Mussel populations and the environments they inhabit are heterogeneous and fragmented. We review 3 areas in which principles of landscape ecology might be applied to the scientific understanding and management of freshwater mussels. First, recent studies show that hydraulics can be used successfully to delineate patches of mussel habitat, but additional variables such as host fish, food, or predators are probably important under certain conditions. However, research on patch dynamics in freshwater mussels is in its infancy, and we do not know if existing methods to delineate patches are adequate. Second, mussel ecologists are starting to think about the importance of connectivity among habitat patches. Major challenges will be to determine whether connectivity can be estimated in the field and whether human activities that reduce connectivity (e.g., dams) have produced large extinction debts in mussel populations. Third, we need to better understand the links between events on the watershed (e.g., timing and amounts of water, nutrient, and sediment inputs) and the quality, extent, location, and connections among patches of mussel habitats. Because of its focus on patterns and processes, landscape ecology has the potential to improve scientific understanding and management of mussel populations and, in particular, to help define the best spatial scales for scientific studies and management activities.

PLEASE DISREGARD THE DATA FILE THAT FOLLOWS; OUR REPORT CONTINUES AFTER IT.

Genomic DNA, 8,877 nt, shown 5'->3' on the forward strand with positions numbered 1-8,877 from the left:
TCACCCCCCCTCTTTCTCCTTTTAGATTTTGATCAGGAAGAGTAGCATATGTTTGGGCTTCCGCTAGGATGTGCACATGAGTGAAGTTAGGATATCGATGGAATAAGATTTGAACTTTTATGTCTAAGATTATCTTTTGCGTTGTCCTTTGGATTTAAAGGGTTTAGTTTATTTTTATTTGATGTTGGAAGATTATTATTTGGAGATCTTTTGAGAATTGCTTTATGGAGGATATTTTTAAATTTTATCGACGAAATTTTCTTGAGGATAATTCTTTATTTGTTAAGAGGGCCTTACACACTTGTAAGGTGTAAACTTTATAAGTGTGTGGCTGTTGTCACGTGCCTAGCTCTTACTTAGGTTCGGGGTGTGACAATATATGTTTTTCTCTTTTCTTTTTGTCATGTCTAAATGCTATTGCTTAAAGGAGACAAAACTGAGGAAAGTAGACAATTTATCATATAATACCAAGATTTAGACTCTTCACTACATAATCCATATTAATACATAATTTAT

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Vol. 27 • No. 2